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As the little ones make their way back to the classroom, the chances of them being exposed to lice grows exponentially. Let’s look at what lice are and what to do if your family becomes exposed.
Lice are flat, wingless parasites. They feed on blood and are commonly mistaken for dandruff. There are three common types of human lice. The two most likely to come in contact with your family are head lice and body lice.
While head lice will remain on the scalp unless disturbed by scratching, body lice live on clothing and other fabrics such as bedding; and contrary to popular belief, socioeconomic factors have no impact on who can catch lice.
While no one wants an infestation in the first place, some tips to prevent lice include: not sharing personal items such as hats, towels, and hairbrushes with others; and washing clothes in hot water to prevent an outbreak. Should you believe that you have a lice infestation, it is important to collect all clothing, bedding, towels, and any other linens from around the home and wash them immediately in hot water.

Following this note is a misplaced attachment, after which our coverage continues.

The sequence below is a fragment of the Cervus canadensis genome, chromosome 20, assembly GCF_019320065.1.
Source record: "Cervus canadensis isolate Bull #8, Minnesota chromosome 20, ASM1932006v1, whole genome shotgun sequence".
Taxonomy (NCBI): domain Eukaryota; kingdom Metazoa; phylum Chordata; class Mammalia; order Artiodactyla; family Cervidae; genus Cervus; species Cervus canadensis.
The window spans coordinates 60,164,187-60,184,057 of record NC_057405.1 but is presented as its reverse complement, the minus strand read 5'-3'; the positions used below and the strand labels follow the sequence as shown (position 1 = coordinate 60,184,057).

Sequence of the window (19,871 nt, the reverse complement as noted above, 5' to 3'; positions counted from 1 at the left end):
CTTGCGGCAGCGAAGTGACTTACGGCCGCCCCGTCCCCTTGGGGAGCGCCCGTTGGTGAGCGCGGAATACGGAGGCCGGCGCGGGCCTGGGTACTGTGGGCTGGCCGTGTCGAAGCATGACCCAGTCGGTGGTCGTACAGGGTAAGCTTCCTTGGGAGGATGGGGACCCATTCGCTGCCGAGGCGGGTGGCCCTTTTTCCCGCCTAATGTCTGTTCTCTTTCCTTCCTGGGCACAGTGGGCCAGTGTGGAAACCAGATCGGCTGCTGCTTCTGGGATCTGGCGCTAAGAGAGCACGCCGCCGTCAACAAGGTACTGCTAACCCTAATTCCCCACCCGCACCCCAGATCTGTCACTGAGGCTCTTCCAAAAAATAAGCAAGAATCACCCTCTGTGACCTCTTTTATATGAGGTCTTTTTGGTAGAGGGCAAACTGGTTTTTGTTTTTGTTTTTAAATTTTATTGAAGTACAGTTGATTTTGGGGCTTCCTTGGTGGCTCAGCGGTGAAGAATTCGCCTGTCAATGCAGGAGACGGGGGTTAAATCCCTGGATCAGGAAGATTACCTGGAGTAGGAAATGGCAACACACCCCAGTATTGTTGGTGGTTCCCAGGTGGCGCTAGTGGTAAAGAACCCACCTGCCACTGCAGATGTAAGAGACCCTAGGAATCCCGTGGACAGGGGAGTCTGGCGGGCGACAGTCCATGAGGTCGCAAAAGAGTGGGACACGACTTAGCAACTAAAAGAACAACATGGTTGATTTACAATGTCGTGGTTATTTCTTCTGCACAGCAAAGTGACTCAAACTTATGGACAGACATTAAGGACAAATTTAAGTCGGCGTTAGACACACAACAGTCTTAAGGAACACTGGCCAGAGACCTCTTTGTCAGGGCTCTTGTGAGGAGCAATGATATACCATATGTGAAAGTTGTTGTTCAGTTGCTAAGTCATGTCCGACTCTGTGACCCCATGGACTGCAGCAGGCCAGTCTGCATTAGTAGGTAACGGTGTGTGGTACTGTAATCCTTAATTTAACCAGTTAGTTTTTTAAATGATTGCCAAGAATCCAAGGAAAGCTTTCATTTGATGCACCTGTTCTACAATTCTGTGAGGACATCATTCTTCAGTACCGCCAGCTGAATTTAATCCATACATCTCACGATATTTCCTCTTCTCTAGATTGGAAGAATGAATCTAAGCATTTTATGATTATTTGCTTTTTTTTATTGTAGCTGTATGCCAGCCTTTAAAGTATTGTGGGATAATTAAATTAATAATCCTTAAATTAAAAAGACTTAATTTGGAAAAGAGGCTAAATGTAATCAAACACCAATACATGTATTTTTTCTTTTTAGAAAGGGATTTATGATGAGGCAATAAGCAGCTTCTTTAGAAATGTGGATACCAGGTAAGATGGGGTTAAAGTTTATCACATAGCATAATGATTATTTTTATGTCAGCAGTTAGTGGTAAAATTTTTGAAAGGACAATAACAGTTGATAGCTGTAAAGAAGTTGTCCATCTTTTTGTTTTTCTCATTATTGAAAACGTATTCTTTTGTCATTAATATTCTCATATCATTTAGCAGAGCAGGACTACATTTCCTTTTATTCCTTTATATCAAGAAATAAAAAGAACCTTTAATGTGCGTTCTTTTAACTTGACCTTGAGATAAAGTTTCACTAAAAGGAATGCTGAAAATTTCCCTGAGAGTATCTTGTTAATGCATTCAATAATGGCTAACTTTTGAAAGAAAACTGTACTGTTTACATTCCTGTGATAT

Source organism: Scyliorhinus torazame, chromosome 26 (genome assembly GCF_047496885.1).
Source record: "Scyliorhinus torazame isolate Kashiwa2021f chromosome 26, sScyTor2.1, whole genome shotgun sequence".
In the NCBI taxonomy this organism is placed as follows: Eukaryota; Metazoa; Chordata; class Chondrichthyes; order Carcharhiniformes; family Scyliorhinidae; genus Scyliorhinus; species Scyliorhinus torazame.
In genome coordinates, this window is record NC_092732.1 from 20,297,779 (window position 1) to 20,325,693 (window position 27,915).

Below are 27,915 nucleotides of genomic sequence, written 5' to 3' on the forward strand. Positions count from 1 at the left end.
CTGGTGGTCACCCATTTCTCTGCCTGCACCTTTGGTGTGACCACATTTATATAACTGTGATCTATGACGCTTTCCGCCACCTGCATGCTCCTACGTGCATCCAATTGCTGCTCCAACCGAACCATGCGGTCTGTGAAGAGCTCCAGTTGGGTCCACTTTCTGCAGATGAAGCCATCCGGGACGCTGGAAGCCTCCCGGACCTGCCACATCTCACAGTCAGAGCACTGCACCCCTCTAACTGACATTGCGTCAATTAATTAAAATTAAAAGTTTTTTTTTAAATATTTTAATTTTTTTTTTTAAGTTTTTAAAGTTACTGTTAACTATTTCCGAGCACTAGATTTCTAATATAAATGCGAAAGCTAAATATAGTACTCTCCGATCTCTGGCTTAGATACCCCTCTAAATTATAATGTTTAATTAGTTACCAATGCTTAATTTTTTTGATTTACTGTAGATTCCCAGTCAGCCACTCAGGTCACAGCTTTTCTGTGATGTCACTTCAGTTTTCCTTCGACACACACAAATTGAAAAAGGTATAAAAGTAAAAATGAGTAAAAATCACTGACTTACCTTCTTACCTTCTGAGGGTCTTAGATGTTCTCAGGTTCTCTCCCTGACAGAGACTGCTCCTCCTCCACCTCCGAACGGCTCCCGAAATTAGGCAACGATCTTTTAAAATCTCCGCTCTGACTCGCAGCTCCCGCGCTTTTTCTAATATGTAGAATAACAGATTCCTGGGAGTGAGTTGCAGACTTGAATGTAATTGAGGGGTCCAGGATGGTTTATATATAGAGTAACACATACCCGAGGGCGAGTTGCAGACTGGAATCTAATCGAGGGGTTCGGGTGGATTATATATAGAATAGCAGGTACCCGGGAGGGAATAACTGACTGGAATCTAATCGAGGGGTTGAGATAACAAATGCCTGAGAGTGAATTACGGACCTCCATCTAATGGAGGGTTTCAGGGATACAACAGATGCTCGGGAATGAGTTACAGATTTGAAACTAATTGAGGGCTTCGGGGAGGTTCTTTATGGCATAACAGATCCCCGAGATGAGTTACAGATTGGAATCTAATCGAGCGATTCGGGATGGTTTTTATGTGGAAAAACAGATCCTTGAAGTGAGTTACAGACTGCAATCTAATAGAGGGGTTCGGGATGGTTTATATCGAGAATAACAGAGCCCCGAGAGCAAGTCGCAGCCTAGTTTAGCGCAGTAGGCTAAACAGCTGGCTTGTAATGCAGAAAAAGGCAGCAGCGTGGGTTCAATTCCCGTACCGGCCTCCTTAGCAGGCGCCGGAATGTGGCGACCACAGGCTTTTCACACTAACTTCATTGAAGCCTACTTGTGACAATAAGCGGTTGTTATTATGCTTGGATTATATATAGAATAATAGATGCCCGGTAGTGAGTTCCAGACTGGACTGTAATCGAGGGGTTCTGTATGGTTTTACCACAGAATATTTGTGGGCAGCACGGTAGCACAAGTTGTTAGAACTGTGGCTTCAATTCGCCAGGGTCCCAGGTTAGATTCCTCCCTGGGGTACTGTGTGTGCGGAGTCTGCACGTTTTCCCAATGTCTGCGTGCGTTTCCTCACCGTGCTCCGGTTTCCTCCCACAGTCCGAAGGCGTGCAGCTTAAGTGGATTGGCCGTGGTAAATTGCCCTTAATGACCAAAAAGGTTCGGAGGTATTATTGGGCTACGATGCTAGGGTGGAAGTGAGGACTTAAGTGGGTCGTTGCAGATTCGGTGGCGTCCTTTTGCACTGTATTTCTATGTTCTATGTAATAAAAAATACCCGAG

While you can reach out to a licensed pest control company for information on how to deal with lice, these infestations are considered a medical problem and a medical professional should be contacted if you suspect an infestation. With back to school season in full swing, we hope these tips help to prevent an outbreak in your home.
Summer is winding down and parents are getting ready to send their kids back to school. While finishing summer reading, stocking up on school supplies, and getting new haircuts are first and foremost on our to do lists, one thing we might not think about is preparing for head lice! August and September are the busiest months for head lice. Kids are coming back to school after a summer of play dates, camp, and sleepovers which significantly increases their chances of picking up head lice before school starts back. In fact, more than 12 million kids each year get head lice. While they can definitely be a nuisance to get rid of, head lice haven’t been shown to spread disease. So what should you do if you get the dreaded note from school that someone in your child’s class has head lice?